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New technology launches to speed up sepsis diagnosis for hospital patients

10 September 2021


The combined Microbiology departments at the Eastern Pathology Alliance have launched on-site blood culture machines across Norfolk’s three acute hospitals to diagnose sepsis more quickly.

Sepsis is a serious life-threatening condition that can occur in patients in the community or in hospital with vulnerable patients and patients with chronic health conditions most at risk.

The blood culture samples of hospital patients with suspected sepsis across Norfolk used to be sent to the Microbiology lab at Norwich Research Park.

However, new machines – the BioMerieux BACT/ Alert Virtuo – have been installed in the laboratories at the James Paget University Hospital, the Norfolk and Norwich University Hospital (NNUH) and the Queen Elizabeth Hospital in King’s Lynn, to provide rapid onsite processing and significantly reducing the time it takes to provide information to help clinical staff treat patients.

If sepsis is suspected, a patient’s blood is collected and mixed with a sterile culture media to encourage the bug to grow so it can be identified by scientists Microbiology labs.

The new machines are part of EPA Microbiology network service at the three hospitals and will process hundreds of blood samples each week that will be reviewed more quickly and patients with positive samples can be treated with more focused antibiotics at an earlier stage.  Once a blood culture sample is collected it can be delivered to the onsite lab straight away and fed into the fully automated system immediately day or night.

Dr Reham Soliman, EPA Consultant Microbiologist and Service Director, said: “This improvement supports the government’s Sepsis 6 initiative which aims to improve diagnosis and survival from sepsis. I am delighted that Eastern Pathology Alliance Microbiology department is able to implement this quality improvement project for better outcome for our patients. I would like to thank everyone who has worked really hard to make it possible."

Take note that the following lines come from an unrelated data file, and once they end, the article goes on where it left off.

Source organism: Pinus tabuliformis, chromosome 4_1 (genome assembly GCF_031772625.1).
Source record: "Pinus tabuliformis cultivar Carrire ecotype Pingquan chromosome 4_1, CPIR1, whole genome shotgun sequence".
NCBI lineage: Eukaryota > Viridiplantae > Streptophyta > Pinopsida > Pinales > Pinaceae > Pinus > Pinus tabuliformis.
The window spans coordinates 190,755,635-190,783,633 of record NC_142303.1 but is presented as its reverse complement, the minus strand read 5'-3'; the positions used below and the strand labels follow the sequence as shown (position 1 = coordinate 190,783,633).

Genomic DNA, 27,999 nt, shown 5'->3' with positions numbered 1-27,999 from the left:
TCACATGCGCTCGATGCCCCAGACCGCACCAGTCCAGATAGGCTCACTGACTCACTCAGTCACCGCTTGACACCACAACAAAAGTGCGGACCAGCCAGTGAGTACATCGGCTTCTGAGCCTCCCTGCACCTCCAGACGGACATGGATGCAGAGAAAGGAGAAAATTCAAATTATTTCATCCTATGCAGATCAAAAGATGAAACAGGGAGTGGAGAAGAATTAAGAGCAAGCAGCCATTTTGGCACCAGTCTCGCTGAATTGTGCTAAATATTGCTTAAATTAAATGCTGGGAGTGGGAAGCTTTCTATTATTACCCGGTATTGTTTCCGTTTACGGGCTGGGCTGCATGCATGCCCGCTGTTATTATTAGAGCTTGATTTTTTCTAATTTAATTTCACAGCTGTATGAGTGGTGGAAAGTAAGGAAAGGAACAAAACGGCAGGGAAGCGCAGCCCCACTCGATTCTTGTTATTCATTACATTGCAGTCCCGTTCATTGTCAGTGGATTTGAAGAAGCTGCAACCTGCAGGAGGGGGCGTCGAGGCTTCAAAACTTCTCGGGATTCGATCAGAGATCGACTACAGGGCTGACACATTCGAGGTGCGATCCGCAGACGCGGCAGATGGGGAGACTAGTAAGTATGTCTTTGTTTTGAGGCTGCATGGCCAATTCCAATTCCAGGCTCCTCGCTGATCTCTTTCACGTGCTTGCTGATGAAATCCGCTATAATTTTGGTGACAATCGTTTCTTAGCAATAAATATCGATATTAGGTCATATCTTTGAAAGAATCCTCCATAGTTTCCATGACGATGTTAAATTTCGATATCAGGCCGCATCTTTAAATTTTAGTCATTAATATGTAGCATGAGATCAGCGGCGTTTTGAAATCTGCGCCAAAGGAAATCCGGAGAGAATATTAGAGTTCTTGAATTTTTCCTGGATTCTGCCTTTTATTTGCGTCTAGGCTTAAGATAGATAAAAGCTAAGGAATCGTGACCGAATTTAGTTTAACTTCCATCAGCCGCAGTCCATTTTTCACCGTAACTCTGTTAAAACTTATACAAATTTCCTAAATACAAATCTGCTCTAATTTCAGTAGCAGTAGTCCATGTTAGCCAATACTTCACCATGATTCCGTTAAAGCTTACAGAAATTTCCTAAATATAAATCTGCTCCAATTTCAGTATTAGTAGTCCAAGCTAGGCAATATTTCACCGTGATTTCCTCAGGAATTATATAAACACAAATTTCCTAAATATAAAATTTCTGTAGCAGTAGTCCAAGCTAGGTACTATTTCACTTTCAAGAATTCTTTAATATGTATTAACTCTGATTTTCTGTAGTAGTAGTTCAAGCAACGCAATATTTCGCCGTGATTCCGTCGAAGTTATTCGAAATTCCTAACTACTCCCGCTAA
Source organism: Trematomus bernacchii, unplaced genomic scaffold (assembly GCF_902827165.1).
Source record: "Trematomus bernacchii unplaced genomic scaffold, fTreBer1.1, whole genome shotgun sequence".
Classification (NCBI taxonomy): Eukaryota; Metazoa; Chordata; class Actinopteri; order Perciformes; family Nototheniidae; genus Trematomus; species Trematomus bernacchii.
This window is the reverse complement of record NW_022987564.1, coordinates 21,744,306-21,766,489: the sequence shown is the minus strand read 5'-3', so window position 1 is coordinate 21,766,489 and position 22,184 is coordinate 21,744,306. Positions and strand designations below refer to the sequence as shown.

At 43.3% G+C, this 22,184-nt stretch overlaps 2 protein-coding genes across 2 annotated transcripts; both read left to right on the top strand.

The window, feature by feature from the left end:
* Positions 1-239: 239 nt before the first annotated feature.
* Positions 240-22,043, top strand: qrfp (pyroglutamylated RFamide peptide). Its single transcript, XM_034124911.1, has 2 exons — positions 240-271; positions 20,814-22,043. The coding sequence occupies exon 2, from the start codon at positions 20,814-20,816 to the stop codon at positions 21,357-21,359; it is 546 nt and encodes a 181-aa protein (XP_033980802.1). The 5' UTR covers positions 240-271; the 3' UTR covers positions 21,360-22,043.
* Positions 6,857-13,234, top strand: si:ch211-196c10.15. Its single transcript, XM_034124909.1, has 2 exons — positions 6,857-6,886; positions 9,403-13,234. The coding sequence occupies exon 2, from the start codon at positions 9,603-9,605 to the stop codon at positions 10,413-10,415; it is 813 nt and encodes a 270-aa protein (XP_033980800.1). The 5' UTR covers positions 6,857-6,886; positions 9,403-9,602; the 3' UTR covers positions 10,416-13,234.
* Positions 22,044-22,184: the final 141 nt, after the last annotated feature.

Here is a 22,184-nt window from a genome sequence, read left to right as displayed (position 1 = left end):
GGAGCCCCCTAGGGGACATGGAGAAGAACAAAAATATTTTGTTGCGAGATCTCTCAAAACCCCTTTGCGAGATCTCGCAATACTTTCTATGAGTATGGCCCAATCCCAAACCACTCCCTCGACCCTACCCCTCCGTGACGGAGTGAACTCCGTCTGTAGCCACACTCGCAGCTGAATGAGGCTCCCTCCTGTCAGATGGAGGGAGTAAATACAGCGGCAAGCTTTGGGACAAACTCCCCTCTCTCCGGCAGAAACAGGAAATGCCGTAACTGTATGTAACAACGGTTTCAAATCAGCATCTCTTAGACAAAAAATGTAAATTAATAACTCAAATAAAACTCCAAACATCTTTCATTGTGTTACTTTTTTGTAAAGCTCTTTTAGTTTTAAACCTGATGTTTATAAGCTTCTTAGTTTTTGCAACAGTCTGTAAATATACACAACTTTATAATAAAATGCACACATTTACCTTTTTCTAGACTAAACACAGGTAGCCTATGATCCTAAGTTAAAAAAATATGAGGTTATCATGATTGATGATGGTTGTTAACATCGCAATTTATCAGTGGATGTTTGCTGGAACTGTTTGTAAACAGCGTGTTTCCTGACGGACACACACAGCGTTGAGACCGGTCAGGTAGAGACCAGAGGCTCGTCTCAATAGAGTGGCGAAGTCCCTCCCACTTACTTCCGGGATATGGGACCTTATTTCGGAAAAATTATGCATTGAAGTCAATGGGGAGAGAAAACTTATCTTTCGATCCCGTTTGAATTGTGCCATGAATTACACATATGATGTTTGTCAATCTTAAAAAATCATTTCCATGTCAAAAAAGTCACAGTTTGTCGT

Stephanie Walker, Bacteriology Chief BMS, added: “This technology is a great addition to our lab and I am grateful to colleagues at Blood science labs at NNUH, QEH and JPUH who have worked collaboratively with us in Microbiology to implement this change.”

Dr Priyadarshan Ambadkar, Consultant Paediatrician and Neonatal Lead at the James Paget University Hospital, said: “This is really good news for everyone. It should take away many of the delays in the system for processing samples and will mean we will be able to treat patients more accurately. It will change how we manage neonates and provide 24 hour support to our clinicians. It’s a huge improvement for patient safety and means doctors should be able to prescribe the right medication much earlier.”

Dr Ben Fox, Consultant Anaesthetist and QEH sepsis lead, added: “Sepsis remains a real killer. Anything we can do to speed up its diagnosis is wonderful news for our patients so this initiative is really brilliant.”

Our photographs show Dr Priyadarshan Ambadkar, Consultant Paediatrician and Neonatal Lead, and Stephen Nicholls, Chief Biomedical Scientist and Lab Manager at the James Paget with the new machine, and staff using the machine at the Norfolk and Norwich University Hospital lab.

Dr Priyadarshan Ambadkar, wearing a short-sleeve blue scrub-type top and blue face mask, and Stephen Nicholls, wearing a white lab coat and blue face mask stand next to the new machine at the James Paget. The machine is white and bigger than both men and has a screen at the front to display the results and a small keyboard to input data. There are numbers visible on the screen, including 428 (the number of samples) and 37 (the temperature).

EPA Staff Using The New Blood Culture Machine - a woman in a white coat stands in front of the machine at the Norfolk and Norwich hospital, to one side of the display screen. The screen reads 633 - the number of samples - and 37, the temperature.

EPA Staff Using The New Blood Culture Machine - two members of staff in white lab coats and blue face masks appear to be using the machine.